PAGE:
Updates to Rent Comparability Studies Chapter of Section 8 Renewal Guide Makes Things More and Less Clear

Published by H. Blair Kincer on Tuesday, January 17, 2017 - 12:00am

The content highlights provisions unique to RCSs when prepared for an annual adjustment factor (AAF) rent determination (Section 9-2.C).

The U.S. Department of Housing and Urban Development (HUD) issued substantial revisions Dec. 1, 2016, to Chapter 9 of the Section 8 Renewal Policy Guide, which provides guidance to appraisers and reviewers for completing a rent comparability study (RCS).

The changes to Chapter 9 go into effect March 1 and the alterations can be significant, so users and authors of RCSs should understand the changes and how they affect conclusions and reporting. The following highlights some of the more pertinent revisions:

  • Chapter 9 was reorganized to identify the responsibilities of each business partner (owners, appraisers and reviewers) in one place. Section 9-3 now provides the following graphic illustrating the new chapter’s organization and the application among stakeholders.
Blog Chart Section 8 Chapter 9 Breakdown
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  • The revised chapter clarifies that the option to use fair market rents (FMRs) or rents in non-Section 8 units to determine the market rent are only available for Option Two contracts (Section 9-4).
  • HUD clarifies that the options described in Section 9-4 can only be used by the owner upon approval by HUD (Section 9-5.D).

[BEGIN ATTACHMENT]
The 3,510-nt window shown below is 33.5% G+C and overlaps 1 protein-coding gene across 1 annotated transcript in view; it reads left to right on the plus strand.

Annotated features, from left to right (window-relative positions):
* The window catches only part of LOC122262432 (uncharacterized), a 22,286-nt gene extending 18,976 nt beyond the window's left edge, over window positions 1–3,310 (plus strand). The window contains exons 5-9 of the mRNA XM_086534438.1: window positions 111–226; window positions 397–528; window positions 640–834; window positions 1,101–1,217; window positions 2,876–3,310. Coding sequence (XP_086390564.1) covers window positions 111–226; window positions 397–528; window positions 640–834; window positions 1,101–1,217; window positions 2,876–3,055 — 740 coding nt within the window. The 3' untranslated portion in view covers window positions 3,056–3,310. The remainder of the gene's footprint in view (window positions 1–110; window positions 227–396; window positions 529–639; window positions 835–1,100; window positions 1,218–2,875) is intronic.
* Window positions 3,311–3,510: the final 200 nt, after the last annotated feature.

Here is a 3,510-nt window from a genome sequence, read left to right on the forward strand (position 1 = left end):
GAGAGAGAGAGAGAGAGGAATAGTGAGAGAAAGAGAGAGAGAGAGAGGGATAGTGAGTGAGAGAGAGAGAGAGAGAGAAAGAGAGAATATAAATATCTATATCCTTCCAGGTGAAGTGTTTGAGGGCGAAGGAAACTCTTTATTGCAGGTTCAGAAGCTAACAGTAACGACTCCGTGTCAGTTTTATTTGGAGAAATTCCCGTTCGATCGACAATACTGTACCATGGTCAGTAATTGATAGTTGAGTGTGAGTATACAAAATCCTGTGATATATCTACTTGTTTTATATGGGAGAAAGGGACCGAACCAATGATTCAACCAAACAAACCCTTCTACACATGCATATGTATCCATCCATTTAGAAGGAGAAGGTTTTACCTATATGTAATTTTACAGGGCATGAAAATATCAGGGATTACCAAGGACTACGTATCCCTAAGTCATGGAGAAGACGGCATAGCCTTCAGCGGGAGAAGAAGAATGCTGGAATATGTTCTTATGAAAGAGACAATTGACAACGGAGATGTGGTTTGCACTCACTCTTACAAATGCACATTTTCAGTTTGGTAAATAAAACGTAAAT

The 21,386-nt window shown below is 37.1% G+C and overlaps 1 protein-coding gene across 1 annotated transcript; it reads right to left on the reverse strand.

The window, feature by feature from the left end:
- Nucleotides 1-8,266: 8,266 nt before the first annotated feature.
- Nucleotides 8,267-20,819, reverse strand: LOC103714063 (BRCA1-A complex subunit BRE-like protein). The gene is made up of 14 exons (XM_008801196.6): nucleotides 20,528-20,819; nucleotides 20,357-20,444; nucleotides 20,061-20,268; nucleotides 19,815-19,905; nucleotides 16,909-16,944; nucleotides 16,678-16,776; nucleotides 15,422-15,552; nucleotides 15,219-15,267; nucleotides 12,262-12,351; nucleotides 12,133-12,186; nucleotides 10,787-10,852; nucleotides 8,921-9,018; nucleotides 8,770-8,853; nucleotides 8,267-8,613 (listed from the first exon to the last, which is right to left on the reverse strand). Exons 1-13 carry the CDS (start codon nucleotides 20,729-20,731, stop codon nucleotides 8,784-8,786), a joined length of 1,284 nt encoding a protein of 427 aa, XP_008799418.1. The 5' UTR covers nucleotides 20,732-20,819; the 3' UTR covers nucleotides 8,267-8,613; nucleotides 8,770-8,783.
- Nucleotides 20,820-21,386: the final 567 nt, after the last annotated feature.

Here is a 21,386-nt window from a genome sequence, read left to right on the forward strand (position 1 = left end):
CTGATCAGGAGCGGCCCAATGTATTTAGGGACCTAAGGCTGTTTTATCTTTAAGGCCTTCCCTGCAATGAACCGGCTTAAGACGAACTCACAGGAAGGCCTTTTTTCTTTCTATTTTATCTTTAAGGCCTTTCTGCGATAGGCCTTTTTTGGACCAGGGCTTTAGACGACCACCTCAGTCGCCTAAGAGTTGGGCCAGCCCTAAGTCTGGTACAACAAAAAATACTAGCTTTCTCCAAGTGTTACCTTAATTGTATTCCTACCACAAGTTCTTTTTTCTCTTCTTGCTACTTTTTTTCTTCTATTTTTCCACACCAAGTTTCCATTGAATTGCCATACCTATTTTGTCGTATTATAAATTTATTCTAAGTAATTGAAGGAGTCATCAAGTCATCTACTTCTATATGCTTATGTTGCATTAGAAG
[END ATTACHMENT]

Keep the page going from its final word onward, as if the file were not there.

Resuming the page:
• Triggers are established for a second review if the substantial review is undertaken by a non-appraiser.
  • Clearer qualifications are provided for HUD reviewers (Section 9-15.A).
  • More precise instructions are provided about why and how adjustments to the rent grid are made (Section 9-12.C).
  • Additional documentation is required of appraisers if an adjustment on the rent grid exceeds a nominal amount or a percentage of the unadjusted rent of the comparable, whichever is greater (Section 9-12.C).

The two most significant changes to Chapter 9 for appraisers are the final two items, which relate to rent grid adjustments in RCS reports. The chapter now makes it clear that for rent grid line item adjustments beyond a nominal figure–now defined by HUD per Appendix 9-1-2–appraisers must provide both the “why” and the “how” for the concluded adjustment in order to be considered a HUD-compliant RCS report. Bifurcating the discussion is a significant step in documenting the reasoning and support required in all RCS documents. This may become a significant hurdle in supporting some adjustments. 

Stating why an adjustment was considered is typically more straightforward, such as recognizing a deficiency or advantage of a subject property relative to a comparable property. The requirement to adequately explain how the adjustment was derived goes a step further in emphasizing the importance of documentation in the narrative adjustment support. While it has long been an expectation that adjustments be reasonable and supported, the guide now makes clear the degree of documentation required and acceptable methods of support for adjustments. This is a significant addition to the previous guide. Practitioners will have to be vigilant and support the adjustments with data and analyses that are reasonable and acceptable to HUD reviewers. This clearly raises the bar for appraisers.

Please contact H. Blair Kincer, MAI, CRE for questions regarding Chapter 9 changes or for appraisal and rent comparability study services.